Several areas, for example, drug discovery, where systems biology approaches can bring an important contribution as a paradigm for understanding complexity. Despite the extraordinary advances in biomedical research over the past decade, the positive effect of these efforts on drug discovery and the identification of new, more effective therapies have been limited, possibly because of the inability to visualize the complexity of biological systems. There is little or no information on cellular-system interactions and there is a necessity to understand target response within physiological networks and not in isolation. A vast amount of data is being generated from clinical trials and from individual patients and it is becoming increasingly difficult to piece together this data and to maximize its content. Systems medicine should provide a framework within which such disparate data can be integrated, so that medicine will move from a “guess & pray” mentality to “predict & test” strategies.

However, it is necessary that systems biology efforts world-wide deliver solid experimental evidence with clear added value and societal benefit. An important ingredient for developing Systems Medicine is coordination – a coordinated approach, across disciplines, and across academia and industry. Furthermore, the systems biology community should make best efforts to communicate correctly its goals to the general public and to policy makers, remaining ambitious, but pragmatic and tangible and not overpromising what might be achieved, while considering all potential ethical aspects. There is need for coordination of efforts of all relevant actors to take the first steps towards systems medicine and make a paradigm shift in classical medicine. The endeavor should have a scale of ambition and vision similar to that of the Human Genome project. Creation of a strong networking effort among the funded systems biology projects, in order to share resources on successful methodological approaches and tools with the broader systems biology and clinical community; there is a need to build on already existing systems biology initiatives without re-inventing. There is need for establishment of proof-of-concept for medical applications in order to attract industry into the area. Most importantly, the relevant clinical needs should be the driving force to pave the way for systems medicine.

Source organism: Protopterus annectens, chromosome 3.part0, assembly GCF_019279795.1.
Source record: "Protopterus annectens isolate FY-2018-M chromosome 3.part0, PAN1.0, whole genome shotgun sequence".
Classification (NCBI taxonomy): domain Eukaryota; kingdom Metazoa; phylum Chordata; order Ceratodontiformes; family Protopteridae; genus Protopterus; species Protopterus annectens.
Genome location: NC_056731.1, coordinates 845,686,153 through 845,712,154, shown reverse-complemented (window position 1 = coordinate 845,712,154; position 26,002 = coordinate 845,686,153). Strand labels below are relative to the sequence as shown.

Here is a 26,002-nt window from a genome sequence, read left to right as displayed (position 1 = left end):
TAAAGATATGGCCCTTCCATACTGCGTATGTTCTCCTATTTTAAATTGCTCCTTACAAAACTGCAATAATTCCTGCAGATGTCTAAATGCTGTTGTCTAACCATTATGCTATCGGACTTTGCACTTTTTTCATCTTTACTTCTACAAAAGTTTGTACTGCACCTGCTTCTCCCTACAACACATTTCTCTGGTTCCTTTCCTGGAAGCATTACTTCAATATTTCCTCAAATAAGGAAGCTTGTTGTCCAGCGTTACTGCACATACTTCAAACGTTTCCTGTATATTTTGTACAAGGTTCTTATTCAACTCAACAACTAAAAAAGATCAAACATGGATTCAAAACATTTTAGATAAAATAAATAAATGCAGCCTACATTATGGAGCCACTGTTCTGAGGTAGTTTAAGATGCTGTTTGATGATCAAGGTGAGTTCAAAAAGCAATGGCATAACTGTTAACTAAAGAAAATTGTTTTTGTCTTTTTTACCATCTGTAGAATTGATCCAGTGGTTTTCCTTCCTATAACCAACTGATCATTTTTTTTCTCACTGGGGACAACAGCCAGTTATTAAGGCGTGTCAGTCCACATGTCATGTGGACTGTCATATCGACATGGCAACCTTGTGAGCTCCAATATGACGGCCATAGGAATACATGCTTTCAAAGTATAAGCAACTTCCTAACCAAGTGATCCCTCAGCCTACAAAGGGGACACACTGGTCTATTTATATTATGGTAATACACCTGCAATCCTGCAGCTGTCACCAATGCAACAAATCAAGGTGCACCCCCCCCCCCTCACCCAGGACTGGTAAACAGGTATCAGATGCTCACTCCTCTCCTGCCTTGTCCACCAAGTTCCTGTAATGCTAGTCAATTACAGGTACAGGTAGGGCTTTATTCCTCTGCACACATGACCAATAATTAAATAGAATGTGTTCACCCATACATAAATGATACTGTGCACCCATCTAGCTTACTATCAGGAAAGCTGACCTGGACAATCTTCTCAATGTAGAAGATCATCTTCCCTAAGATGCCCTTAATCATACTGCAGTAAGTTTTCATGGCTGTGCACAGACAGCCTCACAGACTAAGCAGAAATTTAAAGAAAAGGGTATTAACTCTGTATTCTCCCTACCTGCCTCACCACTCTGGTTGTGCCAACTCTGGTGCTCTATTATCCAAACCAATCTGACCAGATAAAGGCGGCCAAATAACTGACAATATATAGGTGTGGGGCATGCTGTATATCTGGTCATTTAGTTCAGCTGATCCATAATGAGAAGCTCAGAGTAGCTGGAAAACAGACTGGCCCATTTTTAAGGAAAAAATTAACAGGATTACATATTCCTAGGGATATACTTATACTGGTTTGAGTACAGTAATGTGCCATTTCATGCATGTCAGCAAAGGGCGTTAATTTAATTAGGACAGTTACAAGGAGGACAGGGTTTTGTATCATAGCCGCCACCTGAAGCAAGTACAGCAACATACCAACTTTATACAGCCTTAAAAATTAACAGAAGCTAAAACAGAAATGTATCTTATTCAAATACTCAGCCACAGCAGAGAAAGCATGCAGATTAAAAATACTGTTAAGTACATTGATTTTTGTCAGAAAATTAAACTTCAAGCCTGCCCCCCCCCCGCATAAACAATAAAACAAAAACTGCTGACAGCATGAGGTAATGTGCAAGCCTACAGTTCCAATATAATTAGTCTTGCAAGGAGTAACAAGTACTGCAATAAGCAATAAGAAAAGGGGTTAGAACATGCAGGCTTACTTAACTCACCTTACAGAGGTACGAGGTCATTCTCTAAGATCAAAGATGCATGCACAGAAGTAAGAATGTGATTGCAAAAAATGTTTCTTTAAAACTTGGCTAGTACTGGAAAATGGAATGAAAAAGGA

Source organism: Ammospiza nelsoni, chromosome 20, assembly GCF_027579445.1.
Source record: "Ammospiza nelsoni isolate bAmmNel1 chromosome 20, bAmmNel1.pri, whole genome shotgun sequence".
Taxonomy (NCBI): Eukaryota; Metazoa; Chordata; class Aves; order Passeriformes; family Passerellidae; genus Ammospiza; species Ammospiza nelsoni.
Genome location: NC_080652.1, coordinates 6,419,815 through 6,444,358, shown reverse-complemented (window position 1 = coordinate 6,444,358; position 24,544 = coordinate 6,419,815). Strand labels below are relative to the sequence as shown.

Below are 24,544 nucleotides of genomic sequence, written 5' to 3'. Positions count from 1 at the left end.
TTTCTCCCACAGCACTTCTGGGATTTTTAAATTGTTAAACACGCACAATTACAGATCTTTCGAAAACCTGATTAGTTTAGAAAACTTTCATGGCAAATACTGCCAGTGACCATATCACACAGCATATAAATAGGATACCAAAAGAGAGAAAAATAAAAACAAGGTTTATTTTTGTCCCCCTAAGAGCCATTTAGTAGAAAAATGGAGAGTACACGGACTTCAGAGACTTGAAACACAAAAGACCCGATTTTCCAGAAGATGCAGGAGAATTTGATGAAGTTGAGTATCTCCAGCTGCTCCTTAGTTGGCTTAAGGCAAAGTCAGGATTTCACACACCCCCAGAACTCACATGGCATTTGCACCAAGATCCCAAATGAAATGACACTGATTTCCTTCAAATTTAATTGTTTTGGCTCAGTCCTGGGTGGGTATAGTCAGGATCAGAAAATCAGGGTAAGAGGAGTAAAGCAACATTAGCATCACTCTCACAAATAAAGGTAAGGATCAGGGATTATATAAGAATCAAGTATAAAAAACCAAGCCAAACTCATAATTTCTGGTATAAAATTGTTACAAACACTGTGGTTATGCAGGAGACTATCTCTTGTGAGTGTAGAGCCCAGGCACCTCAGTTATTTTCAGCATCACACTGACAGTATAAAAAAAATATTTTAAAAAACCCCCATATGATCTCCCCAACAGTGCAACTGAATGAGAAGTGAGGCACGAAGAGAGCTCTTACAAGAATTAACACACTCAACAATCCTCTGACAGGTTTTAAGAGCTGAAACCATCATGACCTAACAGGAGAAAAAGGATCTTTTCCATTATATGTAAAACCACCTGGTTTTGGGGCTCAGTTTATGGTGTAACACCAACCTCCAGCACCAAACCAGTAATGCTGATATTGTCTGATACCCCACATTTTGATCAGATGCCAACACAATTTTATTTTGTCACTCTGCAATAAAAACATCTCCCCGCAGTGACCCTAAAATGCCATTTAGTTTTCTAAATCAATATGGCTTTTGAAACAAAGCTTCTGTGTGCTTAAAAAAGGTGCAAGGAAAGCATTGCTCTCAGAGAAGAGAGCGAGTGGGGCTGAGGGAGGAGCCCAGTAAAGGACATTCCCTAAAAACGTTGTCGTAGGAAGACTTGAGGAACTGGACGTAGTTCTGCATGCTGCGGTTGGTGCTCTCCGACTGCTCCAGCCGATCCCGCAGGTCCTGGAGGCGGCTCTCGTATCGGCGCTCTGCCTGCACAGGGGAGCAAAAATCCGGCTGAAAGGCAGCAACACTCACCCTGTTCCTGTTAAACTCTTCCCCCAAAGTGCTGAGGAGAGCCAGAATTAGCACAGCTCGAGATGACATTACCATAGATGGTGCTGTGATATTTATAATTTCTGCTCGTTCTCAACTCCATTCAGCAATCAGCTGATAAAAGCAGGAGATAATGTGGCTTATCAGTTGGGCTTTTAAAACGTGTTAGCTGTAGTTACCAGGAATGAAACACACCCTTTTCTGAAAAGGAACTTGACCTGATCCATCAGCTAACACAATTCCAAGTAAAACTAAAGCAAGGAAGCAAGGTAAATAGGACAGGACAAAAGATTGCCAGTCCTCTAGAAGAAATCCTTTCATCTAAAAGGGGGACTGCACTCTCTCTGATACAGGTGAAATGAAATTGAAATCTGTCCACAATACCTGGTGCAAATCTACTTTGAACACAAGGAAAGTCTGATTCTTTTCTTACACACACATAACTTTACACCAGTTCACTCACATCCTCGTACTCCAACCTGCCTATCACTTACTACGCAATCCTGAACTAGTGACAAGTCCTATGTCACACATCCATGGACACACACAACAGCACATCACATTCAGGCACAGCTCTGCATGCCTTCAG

The importance of formulating the right questions in systems biology is important. Systems biology is neither data gathering, nor solely predictive modeling but about a ‘systems’ understanding of biological systems in health and disease. The challenge is integration of complex data, across time, space and different organizational levels, without forgetting interactions with the external environment. Also fundamental is comparison across different experimental systems. Clinicians should have an overview of the new technologies that have enabled systems biology from – omics that detail our genome, transcriptome, metabolome and proteome to advanced imaging techniques in biology and medicine. The challenge lies in transforming the data produced by the new technologies into new knowledge in biological and medical sciences. This is achieved by common questions that need to be formulated together by researchers and medical doctors. In addition, short and long term goals need to be addressed. One has to identify opportunities for the future and the bottlenecks for systems medicine to become a reality and challenges ahead if systems biology would be applied to medicine.